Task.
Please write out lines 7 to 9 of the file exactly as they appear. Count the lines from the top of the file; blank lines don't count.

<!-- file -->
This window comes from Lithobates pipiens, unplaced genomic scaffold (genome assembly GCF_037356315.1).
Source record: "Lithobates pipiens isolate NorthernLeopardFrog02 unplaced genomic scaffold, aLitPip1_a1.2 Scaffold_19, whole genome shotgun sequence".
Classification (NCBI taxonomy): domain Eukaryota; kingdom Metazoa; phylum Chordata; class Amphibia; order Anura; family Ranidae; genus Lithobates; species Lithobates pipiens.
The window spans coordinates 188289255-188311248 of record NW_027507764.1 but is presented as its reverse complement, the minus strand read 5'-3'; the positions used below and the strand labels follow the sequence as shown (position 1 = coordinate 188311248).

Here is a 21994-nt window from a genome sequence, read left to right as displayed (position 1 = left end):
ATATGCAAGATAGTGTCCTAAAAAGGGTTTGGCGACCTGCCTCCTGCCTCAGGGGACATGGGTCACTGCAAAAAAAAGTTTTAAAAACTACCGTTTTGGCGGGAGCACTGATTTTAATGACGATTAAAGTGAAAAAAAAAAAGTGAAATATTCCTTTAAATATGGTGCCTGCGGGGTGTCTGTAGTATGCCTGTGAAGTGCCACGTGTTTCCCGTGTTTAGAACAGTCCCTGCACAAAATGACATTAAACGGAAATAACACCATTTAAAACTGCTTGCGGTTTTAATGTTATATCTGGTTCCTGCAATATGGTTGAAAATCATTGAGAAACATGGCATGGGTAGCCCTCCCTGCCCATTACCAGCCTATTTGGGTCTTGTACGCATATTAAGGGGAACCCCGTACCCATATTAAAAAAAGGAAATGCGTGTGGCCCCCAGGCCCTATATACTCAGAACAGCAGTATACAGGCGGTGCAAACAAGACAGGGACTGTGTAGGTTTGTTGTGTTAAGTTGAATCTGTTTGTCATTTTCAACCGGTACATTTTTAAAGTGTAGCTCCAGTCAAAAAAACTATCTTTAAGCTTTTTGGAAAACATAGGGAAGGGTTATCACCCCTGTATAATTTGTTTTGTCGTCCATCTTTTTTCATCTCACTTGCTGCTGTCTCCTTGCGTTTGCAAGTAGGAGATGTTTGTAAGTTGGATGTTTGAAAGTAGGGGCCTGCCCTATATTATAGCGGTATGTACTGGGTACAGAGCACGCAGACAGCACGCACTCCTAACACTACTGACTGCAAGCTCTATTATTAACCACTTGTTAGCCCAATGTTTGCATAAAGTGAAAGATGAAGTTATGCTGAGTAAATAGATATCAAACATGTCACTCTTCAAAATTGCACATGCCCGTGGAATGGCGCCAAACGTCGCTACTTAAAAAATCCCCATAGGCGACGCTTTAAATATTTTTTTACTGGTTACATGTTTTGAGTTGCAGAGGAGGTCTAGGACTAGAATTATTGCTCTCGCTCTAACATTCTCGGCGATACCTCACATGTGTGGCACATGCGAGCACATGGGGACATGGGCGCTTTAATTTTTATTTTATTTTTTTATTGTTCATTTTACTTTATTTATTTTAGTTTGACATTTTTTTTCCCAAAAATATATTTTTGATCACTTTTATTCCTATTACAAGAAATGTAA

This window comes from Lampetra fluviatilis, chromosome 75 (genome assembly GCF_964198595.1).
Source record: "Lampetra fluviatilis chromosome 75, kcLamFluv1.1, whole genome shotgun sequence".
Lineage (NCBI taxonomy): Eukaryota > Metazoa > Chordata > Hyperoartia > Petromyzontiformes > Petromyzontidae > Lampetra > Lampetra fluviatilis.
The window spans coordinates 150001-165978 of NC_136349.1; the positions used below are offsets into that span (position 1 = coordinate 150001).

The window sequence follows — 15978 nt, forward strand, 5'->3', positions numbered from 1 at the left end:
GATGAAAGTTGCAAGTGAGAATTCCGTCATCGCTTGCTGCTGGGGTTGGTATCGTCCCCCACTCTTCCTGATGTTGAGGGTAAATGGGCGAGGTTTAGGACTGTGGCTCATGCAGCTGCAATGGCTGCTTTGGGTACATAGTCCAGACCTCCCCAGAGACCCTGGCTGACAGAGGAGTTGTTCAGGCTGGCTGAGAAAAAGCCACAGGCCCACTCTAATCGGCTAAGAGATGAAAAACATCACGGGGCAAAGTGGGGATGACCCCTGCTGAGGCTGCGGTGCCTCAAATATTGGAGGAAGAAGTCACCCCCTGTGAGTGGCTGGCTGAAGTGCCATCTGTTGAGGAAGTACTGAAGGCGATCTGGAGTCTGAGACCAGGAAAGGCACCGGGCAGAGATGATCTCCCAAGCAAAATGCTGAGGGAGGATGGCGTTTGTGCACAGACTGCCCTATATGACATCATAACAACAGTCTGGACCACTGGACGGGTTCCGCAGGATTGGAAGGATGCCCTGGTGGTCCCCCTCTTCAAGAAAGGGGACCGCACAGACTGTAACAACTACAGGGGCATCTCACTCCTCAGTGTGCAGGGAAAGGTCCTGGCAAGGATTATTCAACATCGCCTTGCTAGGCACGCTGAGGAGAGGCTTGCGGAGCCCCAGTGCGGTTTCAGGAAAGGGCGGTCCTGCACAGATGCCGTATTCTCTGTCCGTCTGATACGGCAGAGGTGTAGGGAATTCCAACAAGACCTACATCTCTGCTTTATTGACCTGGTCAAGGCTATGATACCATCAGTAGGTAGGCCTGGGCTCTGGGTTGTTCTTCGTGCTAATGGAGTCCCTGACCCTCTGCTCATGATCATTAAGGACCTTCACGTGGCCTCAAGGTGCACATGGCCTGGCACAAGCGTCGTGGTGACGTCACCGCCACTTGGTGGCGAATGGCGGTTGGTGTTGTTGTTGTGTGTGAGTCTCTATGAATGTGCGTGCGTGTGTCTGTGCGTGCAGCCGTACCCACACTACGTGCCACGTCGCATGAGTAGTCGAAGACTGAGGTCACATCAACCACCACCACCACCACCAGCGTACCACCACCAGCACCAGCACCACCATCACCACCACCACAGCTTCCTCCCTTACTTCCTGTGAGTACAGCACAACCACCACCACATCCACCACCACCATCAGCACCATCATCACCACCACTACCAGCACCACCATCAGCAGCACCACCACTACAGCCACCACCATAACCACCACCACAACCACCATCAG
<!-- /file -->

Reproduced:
This window comes from Lampetra fluviatilis, chromosome 75 (genome assembly GCF_964198595.1).
Source record: "Lampetra fluviatilis chromosome 75, kcLamFluv1.1, whole genome shotgun sequence".
Lineage (NCBI taxonomy): Eukaryota > Metazoa > Chordata > Hyperoartia > Petromyzontiformes > Petromyzontidae > Lampetra > Lampetra fluviatilis.